Commentary: Junk Food Commercials Are Targeting Latino Kids In Childhood Obesity Epidemic Fight

When I was a child and my family first came to the U.S., I remember going to McDonald’s and drinking a lot of soda constantly. Although I was always a bit on the chubby site, it wasn’t long before my weight ballooned up thanks to all of the junk food advertising I was suddenly seeing everywhere. 

I remember fighting with my mom as a teen, when she tried to get me to cut back on my soda habit. I refused. It shouldn’t have surprised me when, a couple of years later, my weight hit 200 pounds. At 5’2”, that was quite a big number. 

Although I’ve often asked myself how I got there, I knew even back then when I was fighting with mami that she was right: my terrible eating habits had a lot to do with my weight gain as a child. 

It turns out I’m not alone. A new study is shedding light on why the childhood obesity epidemic is affecting Latino communities more than others.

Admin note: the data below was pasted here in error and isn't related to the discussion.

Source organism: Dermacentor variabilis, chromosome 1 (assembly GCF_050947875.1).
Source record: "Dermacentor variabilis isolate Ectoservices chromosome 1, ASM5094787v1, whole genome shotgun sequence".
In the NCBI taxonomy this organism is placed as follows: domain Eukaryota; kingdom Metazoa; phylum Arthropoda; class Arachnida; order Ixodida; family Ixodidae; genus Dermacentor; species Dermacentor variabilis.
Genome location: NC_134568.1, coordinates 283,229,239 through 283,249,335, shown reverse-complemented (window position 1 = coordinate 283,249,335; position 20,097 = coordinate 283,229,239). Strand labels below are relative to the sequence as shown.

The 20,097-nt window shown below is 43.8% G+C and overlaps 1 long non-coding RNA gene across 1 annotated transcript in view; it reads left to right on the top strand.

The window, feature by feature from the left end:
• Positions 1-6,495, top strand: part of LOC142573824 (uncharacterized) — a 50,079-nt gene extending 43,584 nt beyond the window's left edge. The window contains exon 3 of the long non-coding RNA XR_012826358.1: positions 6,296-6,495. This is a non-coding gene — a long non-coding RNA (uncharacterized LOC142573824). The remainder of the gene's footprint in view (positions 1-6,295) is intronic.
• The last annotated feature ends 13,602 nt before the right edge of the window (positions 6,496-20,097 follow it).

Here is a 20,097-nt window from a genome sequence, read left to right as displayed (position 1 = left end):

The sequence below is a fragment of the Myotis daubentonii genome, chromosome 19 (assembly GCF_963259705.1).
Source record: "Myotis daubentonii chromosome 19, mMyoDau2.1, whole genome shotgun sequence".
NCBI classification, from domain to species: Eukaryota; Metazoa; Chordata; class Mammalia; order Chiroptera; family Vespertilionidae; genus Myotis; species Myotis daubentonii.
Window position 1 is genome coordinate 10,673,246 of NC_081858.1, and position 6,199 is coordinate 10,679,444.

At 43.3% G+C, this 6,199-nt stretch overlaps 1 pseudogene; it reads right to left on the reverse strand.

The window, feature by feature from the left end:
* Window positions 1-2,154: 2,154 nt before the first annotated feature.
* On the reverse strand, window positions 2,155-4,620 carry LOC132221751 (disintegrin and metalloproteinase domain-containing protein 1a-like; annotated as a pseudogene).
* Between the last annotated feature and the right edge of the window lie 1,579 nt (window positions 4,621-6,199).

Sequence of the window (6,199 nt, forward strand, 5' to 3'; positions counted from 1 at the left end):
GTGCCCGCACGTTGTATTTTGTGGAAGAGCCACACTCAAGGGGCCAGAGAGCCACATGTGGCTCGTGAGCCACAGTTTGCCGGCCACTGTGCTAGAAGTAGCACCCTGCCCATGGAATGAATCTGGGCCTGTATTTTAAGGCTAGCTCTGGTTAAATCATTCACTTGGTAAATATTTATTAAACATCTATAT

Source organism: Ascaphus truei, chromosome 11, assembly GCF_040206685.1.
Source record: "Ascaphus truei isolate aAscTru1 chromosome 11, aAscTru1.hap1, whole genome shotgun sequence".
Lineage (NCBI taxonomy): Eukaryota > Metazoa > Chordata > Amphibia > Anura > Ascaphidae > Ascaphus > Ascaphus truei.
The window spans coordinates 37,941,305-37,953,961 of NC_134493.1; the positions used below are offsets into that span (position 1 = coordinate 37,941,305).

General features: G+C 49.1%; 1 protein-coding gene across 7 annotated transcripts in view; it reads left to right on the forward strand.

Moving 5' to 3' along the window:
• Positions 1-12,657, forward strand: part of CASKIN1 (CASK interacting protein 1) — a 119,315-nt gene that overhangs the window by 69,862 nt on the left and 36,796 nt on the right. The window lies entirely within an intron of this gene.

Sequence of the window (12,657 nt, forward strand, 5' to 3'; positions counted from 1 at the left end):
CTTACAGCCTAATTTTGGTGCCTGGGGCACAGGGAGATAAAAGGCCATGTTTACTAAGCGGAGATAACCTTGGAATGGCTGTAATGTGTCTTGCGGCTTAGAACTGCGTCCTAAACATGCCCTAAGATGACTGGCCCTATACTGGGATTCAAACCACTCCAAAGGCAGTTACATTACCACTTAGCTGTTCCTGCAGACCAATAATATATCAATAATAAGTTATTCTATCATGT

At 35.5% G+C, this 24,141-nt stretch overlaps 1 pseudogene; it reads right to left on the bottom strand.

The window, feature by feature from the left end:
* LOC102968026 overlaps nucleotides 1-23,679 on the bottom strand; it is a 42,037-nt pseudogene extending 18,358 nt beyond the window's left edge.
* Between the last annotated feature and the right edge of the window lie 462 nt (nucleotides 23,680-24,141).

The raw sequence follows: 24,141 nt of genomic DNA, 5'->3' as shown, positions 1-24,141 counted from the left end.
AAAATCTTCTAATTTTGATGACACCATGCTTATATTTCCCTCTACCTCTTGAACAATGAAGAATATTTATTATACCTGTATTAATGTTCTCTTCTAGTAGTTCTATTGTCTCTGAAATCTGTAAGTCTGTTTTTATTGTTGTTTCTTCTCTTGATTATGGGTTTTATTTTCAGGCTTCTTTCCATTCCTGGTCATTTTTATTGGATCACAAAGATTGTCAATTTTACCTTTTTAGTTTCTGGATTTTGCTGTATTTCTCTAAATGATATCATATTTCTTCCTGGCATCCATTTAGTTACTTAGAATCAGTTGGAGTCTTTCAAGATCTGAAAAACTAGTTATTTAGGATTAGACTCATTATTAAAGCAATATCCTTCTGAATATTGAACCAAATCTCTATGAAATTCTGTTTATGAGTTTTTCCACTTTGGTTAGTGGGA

According to new findings published in the Journal of Health Communication, Spanish television programming for children contains many more junk-food ads than similar shows in English. Researchers found that 84 percent of ads targeting Spanish-speaking kids actually promoted high-fat, sugary foods. 

They also found that industry self-regulation was less effective on Spanish-language channels and that ads promoting fruits, vegetables, whole grains or other healthy foods accounted for less than one percent of the time. 

With advertisers targeting Latino kids to promote their worst-ranked foods, as determined by a food rating system from the U.S. Department of Health and Human Services, is this the leading cause of why our children are overweight?